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The number of tuberculosis (TB) cases reported in the United States declined from more than 84,000 cases in 1953 to 22,255 cases in 1984. However, since 1984 dramatic changes in TB morbidity trends have occurred, and these changes jeopardize the control of TB. From 1985 through 1991, reported TB cases increased 18% - representing approximately 39,000 more cases than expected had the previous downward trend continued.7 The excess number of cases is due to many factors, including the human immunodeficiency virus (HIV) epidemic, a deterioration in the health-care infrastructure, and increases in the number of cases among foreign-born persons.7
Case rates of tuberculosis for all ages are highest in urban, low-income areas,and in non-white racial and ethnic groups, among whom more than two-thirds of reported cases in the United States now occur. Some rural areas also have high rates. Foreign-born children in recent years accounted for nearly one-quarter of newly diagnosed pediatric cases. More than 35% of those cases 5 to 14 years are foreign-born in comparison to approximately 15% of those younger than 5 years. Specific groups with the highest rates of infection and disease include first-generation immigrants from high-risk countries (e.g.,in Asia); Native Americans, including Alaskan natives; the homeless; and residents of correctional facilities.8
Tuberculosis has become a relatively uncommon disease in Canada.From 1988 to 1992 over 2,000 active cases were diagnosed annually, and fewer than 200 deaths annually were attributed to tuberculosis. However, declines in tuberculosis notification rates, which characterized the 1960s through the early 1980s, ceased in the late 1980s. In Canada, groups at high risk for tuberculosis include Aboriginal Canadians, foreign-born residents from countries with a high prevalence of the disease and certain disadvantaged inner-city groups, including the poor the unemployed and the homeless, particularly single men. The proportion of active cases of tuberculosis due to reactivated disease has been quite constant, at about 10% during the 1980s. Tuberculosis rates are similar for males and females until middle age.After 55, the rates rise progressively, with particularly steep increases among men.9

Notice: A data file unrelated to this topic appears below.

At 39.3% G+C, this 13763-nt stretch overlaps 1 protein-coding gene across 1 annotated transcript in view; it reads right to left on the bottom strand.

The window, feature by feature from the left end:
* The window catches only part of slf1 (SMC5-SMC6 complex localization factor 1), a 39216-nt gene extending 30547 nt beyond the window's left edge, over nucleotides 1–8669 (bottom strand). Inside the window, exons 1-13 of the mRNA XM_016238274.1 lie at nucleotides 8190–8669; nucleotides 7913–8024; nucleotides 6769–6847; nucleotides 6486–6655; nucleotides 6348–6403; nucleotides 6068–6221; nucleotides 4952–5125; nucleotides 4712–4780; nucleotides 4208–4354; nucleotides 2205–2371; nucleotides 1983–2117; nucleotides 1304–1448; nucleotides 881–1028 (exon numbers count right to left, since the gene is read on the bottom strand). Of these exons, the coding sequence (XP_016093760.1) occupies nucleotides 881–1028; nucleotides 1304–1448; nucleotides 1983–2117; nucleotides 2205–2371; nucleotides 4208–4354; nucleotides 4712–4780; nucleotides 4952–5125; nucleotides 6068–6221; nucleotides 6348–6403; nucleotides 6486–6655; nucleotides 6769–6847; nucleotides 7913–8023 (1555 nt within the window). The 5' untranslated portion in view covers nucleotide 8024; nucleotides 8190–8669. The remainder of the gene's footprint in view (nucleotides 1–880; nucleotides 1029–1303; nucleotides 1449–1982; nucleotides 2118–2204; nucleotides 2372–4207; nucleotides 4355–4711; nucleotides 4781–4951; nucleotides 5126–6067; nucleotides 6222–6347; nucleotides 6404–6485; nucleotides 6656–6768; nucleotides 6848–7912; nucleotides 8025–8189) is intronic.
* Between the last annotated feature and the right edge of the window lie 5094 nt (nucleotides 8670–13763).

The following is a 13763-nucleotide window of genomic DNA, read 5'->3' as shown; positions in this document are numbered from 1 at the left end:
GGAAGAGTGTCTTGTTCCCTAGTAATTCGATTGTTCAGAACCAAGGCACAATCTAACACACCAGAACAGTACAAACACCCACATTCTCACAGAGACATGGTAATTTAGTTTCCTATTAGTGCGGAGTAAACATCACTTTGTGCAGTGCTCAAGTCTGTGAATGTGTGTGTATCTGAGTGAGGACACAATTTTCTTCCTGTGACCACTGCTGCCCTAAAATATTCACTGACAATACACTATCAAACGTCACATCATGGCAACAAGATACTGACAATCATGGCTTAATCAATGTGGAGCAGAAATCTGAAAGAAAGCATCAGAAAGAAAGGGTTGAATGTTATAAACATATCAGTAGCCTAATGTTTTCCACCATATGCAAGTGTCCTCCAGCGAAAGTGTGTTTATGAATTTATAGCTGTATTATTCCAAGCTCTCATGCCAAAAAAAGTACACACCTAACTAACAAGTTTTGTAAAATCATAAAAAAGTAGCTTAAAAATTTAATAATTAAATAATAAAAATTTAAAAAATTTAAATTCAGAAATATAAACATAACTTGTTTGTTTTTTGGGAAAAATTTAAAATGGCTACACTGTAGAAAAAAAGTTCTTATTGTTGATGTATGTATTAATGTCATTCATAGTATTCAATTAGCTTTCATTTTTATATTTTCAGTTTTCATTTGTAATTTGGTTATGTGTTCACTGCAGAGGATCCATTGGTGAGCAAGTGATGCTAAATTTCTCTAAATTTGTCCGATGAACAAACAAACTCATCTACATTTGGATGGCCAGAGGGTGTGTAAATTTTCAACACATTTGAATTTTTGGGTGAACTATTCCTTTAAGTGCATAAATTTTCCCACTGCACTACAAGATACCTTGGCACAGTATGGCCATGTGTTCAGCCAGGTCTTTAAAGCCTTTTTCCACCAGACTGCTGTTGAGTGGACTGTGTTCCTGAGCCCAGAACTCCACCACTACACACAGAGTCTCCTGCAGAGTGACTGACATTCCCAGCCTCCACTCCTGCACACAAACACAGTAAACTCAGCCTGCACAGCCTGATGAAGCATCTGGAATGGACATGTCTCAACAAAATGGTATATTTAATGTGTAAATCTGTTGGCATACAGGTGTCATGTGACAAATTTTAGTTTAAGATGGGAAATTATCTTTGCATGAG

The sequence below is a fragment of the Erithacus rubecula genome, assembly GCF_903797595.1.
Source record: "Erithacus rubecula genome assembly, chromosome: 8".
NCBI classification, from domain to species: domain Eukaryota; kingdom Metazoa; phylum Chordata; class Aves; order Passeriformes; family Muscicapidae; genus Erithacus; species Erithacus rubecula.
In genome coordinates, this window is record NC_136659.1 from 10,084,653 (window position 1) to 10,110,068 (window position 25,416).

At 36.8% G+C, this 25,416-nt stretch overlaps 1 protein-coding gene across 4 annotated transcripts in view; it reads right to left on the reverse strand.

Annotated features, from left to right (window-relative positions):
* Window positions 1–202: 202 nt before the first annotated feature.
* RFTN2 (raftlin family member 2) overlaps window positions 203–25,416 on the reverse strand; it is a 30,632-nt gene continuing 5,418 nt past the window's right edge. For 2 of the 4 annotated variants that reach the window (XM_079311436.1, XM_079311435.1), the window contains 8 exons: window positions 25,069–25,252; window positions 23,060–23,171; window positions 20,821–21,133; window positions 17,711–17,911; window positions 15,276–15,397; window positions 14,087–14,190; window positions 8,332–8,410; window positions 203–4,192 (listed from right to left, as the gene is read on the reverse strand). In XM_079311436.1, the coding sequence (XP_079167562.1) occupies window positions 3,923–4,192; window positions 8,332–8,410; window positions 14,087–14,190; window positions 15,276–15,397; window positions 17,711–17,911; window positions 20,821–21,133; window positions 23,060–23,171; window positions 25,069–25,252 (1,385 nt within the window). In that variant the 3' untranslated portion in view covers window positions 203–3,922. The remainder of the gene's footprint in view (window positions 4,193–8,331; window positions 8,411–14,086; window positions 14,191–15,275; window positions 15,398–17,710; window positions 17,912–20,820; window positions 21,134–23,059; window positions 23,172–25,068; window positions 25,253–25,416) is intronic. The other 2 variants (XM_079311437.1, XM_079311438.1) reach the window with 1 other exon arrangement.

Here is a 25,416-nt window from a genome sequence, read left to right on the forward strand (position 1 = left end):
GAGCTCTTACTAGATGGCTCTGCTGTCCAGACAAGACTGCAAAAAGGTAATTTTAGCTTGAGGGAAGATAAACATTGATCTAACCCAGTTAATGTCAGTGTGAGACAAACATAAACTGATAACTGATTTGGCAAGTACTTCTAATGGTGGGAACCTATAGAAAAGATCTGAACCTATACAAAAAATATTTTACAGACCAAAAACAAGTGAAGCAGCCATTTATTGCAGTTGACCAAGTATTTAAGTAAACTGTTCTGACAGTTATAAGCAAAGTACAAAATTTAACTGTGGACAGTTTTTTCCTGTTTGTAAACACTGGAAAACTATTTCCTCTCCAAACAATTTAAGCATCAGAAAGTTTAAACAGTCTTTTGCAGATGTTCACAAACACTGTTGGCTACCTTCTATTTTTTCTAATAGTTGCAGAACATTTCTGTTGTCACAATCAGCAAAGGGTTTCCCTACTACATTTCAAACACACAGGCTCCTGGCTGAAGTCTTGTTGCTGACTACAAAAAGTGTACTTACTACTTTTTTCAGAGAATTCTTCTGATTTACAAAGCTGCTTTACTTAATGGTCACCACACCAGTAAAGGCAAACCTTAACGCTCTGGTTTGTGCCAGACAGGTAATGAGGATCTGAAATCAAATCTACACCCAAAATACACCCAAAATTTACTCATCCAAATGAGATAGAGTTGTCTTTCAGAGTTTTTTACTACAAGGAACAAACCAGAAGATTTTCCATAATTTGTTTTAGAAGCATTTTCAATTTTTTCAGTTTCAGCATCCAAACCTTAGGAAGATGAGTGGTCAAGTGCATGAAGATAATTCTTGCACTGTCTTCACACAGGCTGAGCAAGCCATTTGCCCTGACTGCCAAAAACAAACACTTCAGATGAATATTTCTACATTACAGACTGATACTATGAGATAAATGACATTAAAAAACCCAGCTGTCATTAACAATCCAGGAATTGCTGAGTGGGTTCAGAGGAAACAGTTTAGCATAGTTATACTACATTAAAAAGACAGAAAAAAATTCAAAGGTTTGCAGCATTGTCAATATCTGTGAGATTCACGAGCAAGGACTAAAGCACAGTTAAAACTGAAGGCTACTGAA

Tuberculin Purified Protein Derivative (Mantoux) - TUBERSOL (tuberculin purified protein) ® is indicated for the detection of a delayed hypersensitivity reaction to tuberculin as an aid in the detection of infection with Mycobacterium tuberculosis.
Independent studies conducted by the U.S. Public Health Service in humans have determined the amount of CT68 in stabilized solution necessary to produce bio-equivalency with Tuberculin PPD-S (in phosphate buffer without Tween 80) using 5 U.S. units (TU) Tuberculin PPD-S as the standard.10